Marie Supikova, Survivor of Nazi Terror in Czech Village, Dies at 88

And her mother was dying of tuberculosis.

“We recognized each other instantly, but we couldn’t talk to each other because I spoke only German and had forgotten the Czech language,” she told BBC Radio in 2012 about their reunion. “We had to have a translator from Lidice who helped us to talk, and my mother told me that she always believed I had lived and that she would see me again.”

After her mother’s death in Prague in late 1946, Marie went to live with an aunt in Kladno. She graduated from a nursing school in Ostrava.

She bore witness to her Holocaust experience when she testified in October 1947 at the Nuremberg trial of members of the SS Race and Resettlement Main Office. Then only 15, Marie was one of three people — two teenagers and one middle-aged woman — to testify that day about the massacre and their lives afterward.

By the mid-1950s, she was married to Frantisek Supik, adopting the feminine version of his surname, and had a daughter, Ivana. They moved from Ostrava to Lidice, which was being rebuilt, in 1955. She took on a series of local administrative jobs and was the secretary of the Lidice National Committee, which took care of the operation and maintenance of the village.

And she continued to tell her story, often to children. In July 2018, she and her great-granddaughter, Karolina, then 10, laid a bouquet on the gymnasium floor at the high school in Kladno to mark the location where the Gestapo separated Marie from her mother in 1942.

In addition to her daughter and her great-granddaughter, Mrs. Supikova is survived by two grandchildren and three great-grandsons. Her husband, a roofer, died in 1990.

Before Mrs. Supikova’s mother died, she took her daughter to the ruins of Lidice.

“She told Marie, ‘We’re going to see your father,’” said Elizabeth Clark, a retired journalism lecturer at Texas State University, San Marcos, who is writing about Lidice for a faculty writing project. “Marie didn’t understand at first that they were going to the mass grave where he had been buried.”

View Source

The U.S.S. Johnston Sank in 1944. Divers Just Visited Its Wreckage.

The two-person submersible piloted by Mr. Vescovo “has no operating depth limitation,” allowing it to go farther than the vehicle used in 2019, according to Caladan Oceanic.

The others on the mission were Parks Stephenson, a retired lieutenant commander with the U.S. Navy; and Shane Eigler, a senior submarine technician.

Last month, Mr. Vescovo and his team came up empty-handed on two dives. But on a third attempt, something new emerged: “the very sharp pointy end of the bow of the ship,” Mr. Vescovo said during a telephone interview this week from his home in Dallas. “We were just stunned at how intact it was.”

Mr. Vescovo, who was with Mr. Eigler on the dive, slowly steered his submersible to the side of the ship, and, “There it was, bright white numbers, on the hull: 557,” he said. “I turned to my co-pilot, because I was very busy piloting the sub and making sure that we were safe, and I said, ‘Get a picture! Get a picture!’”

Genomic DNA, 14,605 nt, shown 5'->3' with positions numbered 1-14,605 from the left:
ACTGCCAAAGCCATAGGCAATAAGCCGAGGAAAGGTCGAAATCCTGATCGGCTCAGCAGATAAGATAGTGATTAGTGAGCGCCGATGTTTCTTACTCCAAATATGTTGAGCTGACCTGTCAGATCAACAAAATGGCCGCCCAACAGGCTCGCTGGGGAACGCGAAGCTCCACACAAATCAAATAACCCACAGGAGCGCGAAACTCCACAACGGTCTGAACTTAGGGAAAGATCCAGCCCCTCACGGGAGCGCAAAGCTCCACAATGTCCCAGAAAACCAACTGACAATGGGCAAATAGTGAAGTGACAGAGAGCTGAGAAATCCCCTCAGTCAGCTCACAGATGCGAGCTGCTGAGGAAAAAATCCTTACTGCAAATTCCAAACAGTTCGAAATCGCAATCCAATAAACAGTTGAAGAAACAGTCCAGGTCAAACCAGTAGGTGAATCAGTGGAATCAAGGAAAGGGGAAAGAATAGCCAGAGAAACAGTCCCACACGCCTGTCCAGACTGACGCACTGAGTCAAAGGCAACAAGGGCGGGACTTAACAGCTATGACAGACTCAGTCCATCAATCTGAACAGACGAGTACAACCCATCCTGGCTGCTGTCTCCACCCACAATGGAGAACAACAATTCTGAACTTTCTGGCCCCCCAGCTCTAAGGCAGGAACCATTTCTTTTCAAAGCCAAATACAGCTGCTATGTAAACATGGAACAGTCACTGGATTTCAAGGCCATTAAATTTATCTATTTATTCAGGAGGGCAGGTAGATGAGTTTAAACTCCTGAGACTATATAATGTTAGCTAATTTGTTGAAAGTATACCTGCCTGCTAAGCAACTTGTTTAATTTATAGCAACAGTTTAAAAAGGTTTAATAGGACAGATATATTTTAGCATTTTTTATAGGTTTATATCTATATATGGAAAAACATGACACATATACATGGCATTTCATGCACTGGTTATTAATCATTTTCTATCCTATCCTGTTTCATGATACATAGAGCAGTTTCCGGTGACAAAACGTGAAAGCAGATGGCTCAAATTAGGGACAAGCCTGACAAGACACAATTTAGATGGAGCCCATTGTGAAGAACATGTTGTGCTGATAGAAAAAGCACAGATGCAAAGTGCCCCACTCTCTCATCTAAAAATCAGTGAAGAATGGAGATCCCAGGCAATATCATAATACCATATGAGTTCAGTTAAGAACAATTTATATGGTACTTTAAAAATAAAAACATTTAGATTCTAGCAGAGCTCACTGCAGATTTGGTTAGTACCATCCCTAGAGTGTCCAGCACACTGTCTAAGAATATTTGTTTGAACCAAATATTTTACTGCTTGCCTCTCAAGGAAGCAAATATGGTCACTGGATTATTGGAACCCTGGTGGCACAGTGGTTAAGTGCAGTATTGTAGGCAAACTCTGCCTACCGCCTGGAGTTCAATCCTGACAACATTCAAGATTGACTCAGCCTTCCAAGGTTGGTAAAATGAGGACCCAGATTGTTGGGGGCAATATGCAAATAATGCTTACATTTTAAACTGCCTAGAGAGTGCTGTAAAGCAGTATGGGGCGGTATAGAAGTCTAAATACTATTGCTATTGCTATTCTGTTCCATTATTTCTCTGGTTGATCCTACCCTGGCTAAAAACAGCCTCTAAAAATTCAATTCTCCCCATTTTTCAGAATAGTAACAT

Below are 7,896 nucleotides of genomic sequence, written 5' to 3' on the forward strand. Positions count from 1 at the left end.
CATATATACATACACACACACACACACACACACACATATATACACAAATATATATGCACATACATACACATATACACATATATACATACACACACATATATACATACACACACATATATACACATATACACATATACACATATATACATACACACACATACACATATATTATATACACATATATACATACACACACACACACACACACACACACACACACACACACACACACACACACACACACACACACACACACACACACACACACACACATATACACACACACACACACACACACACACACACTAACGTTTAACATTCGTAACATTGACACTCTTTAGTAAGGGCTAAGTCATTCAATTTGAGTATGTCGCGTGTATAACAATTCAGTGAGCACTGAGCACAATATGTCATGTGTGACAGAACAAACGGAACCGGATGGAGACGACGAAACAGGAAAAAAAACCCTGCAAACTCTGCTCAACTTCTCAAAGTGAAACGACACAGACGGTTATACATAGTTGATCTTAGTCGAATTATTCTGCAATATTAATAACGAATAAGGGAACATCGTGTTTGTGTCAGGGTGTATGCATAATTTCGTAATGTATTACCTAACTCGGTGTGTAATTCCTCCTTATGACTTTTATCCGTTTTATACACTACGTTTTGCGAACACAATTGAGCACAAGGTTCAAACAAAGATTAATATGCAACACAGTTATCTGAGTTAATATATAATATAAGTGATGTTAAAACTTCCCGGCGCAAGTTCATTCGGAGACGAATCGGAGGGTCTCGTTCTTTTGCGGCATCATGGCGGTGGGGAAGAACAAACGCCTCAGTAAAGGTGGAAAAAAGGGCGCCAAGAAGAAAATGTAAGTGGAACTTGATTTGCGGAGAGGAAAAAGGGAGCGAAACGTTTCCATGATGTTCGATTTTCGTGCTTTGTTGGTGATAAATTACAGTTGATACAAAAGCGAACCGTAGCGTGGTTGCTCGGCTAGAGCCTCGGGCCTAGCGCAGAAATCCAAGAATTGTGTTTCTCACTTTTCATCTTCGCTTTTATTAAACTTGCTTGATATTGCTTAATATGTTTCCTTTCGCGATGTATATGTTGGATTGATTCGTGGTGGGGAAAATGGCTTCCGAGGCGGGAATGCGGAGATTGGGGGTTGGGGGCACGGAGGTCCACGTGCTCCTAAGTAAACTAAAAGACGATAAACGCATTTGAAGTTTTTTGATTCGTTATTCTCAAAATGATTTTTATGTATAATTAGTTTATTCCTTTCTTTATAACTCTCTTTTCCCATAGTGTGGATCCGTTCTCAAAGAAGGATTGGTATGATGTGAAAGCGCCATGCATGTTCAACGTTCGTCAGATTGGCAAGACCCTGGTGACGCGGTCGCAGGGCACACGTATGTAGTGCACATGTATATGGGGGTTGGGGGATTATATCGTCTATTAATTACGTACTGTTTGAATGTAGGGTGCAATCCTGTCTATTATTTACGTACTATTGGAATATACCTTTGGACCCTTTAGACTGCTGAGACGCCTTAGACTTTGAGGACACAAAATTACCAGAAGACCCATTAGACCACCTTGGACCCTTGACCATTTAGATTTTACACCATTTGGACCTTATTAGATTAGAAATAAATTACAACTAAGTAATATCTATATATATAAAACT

It was, he later wrote on Twitter, “an extremely intense experience.”

On their fourth dive, they took more pictures and video, which showed two five-inch gun turrets, twin torpedo racks and several gun mounts on the ship. And, of course, the giant 557. “Imagery from the site clearly shows the ship’s hull number 557 confirming the identity of the wreck,” the Naval History and Heritage Command said in a statement on April 1.

The trip to the wreckage of the Johnston was not Mr. Vescovo’s first headline-making dive. In 2019, he declared that he had made the deepest-ever dive by a human being, after piloting a submersible into Challenger Deep, a spot nearly seven miles down in a long fissure in the western Pacific.

(That claim was disputed by James Cameron, the Hollywood director of “The Abyss” and “Titanic,” who is also a diving devotee and explored the Challenger Deep during a 2012 expedition.)

View Source

In New Holocaust Survivor Testimony, Hate Speech Is a Dangerous Seed

So far, more than 30 videos, each a little over a minute long, have been submitted by Holocaust survivors. The videos will be posted each week on the Claims Conference’s social media platforms.

One of the first is from Abraham H. Foxman, who was born in Eastern Europe in 1940 and was saved from the Holocaust by a Catholic nanny. He immigrated to the United States in 1950, and joined the Anti-Defamation League the day after he passed the bar exam. He retired from the organization in 2015.

In his video for the campaign, he talks about the beginnings of the Holocaust.

“The crematoria, gas chambers in Auschwitz and elsewhere did not begin with bricks, it began with words — evil words, hateful words, anti-Semitic words, words of prejudice,” Mr. Foxman, 81, says. “And they were permitted to proceed to violence because of the absence of words, because of silence.”

Credit…United States Holocaust Memorial Museum

In his testimonial, Mr. Zoltak, 89, described visiting his grandparents in 1935, when he was 4, in the Polish village where they operated a general store. He remembered young Polish people standing in front of the store, “not allowing people to enter, with signs that said ‘Don’t Buy From a Jew.’”